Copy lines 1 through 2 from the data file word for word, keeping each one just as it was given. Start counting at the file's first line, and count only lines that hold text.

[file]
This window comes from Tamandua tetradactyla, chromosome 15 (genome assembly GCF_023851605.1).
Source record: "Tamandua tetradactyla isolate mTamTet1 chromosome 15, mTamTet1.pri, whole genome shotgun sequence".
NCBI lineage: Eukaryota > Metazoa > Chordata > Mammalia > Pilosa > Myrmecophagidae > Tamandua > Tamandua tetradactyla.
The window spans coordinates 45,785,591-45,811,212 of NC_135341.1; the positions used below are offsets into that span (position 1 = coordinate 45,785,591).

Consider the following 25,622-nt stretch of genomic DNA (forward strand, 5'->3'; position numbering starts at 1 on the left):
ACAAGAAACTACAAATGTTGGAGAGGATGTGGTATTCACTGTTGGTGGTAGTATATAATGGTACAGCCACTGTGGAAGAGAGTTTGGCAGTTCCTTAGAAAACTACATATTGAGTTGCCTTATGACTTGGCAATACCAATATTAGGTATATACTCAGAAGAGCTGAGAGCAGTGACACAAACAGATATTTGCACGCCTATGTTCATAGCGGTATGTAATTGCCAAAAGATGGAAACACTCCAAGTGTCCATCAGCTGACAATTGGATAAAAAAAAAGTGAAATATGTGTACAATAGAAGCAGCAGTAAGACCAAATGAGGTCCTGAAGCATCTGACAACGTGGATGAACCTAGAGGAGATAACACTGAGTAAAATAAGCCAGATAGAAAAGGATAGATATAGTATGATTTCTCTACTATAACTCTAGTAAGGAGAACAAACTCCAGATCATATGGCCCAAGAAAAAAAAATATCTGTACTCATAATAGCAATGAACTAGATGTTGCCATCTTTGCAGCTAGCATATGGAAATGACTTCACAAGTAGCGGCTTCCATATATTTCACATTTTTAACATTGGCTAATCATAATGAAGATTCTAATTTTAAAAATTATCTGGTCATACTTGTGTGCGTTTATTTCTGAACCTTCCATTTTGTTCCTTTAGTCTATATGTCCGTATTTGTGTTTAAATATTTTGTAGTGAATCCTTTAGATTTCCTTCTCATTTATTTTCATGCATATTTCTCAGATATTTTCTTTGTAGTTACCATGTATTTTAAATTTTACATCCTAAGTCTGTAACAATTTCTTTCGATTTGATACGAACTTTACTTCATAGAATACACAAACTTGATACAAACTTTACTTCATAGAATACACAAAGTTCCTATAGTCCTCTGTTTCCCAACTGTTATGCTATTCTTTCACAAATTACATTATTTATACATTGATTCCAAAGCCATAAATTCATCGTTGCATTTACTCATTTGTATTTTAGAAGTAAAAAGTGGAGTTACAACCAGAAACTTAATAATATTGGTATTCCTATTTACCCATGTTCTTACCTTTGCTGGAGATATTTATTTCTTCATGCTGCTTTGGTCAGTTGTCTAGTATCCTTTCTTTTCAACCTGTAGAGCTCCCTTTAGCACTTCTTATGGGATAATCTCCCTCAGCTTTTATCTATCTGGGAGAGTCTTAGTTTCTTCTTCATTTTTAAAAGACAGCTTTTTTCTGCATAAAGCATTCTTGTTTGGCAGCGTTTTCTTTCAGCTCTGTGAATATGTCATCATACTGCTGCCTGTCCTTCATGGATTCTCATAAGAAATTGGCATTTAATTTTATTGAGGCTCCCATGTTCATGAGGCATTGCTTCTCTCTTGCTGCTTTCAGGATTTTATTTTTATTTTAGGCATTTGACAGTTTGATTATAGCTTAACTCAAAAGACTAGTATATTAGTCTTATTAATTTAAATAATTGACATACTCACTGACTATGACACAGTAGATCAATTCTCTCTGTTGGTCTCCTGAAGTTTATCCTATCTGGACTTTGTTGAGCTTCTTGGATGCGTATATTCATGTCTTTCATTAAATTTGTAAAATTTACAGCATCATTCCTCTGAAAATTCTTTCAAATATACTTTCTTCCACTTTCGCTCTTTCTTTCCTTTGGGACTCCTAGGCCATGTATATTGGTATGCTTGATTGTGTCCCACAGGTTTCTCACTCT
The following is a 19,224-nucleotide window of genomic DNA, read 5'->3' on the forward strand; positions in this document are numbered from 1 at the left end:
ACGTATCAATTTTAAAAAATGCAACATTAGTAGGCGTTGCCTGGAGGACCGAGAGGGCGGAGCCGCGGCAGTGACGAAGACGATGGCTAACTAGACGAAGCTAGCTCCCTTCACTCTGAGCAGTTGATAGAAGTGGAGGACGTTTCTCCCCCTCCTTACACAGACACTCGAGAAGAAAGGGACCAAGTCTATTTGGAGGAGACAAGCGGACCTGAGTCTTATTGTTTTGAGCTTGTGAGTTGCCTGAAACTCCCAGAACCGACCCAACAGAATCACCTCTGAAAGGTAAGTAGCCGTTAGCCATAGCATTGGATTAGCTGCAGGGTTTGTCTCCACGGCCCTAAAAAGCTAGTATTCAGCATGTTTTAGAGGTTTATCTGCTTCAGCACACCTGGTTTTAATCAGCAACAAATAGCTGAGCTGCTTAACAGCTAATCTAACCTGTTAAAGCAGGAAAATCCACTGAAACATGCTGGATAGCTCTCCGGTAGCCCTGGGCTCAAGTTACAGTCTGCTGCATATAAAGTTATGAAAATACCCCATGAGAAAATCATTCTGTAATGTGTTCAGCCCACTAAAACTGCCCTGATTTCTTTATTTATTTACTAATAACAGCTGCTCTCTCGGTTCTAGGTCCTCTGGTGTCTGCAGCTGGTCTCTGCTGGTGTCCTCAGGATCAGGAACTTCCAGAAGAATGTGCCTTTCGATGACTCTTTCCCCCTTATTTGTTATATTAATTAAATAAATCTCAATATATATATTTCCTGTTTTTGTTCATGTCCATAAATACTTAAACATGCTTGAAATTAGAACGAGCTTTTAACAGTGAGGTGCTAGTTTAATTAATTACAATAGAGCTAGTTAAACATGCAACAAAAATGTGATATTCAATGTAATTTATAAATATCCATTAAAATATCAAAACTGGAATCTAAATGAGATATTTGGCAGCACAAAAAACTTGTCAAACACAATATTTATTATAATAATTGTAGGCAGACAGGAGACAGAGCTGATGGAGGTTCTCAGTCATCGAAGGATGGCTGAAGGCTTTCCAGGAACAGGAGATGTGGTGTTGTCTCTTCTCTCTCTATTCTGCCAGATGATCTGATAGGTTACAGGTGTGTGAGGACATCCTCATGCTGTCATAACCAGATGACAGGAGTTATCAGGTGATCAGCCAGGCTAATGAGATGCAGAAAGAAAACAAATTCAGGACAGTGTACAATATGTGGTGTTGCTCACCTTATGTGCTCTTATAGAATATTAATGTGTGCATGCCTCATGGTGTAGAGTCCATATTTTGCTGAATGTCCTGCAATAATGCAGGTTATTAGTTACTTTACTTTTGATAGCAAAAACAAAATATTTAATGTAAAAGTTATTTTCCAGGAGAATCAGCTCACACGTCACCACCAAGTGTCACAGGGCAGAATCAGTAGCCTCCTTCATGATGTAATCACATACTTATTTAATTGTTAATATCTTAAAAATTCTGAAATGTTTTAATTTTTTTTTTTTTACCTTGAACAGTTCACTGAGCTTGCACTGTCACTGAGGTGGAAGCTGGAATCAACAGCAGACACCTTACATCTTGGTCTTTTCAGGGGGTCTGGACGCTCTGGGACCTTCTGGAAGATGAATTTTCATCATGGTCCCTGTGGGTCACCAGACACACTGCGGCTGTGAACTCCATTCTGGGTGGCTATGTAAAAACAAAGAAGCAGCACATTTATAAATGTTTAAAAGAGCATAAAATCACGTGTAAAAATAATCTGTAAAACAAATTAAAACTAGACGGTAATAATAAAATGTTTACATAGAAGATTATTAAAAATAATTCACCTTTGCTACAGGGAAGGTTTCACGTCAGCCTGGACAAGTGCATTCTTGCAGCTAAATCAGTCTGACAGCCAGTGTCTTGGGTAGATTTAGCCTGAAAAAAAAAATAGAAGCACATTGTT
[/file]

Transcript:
This window comes from Tamandua tetradactyla, chromosome 15 (genome assembly GCF_023851605.1).
Source record: "Tamandua tetradactyla isolate mTamTet1 chromosome 15, mTamTet1.pri, whole genome shotgun sequence".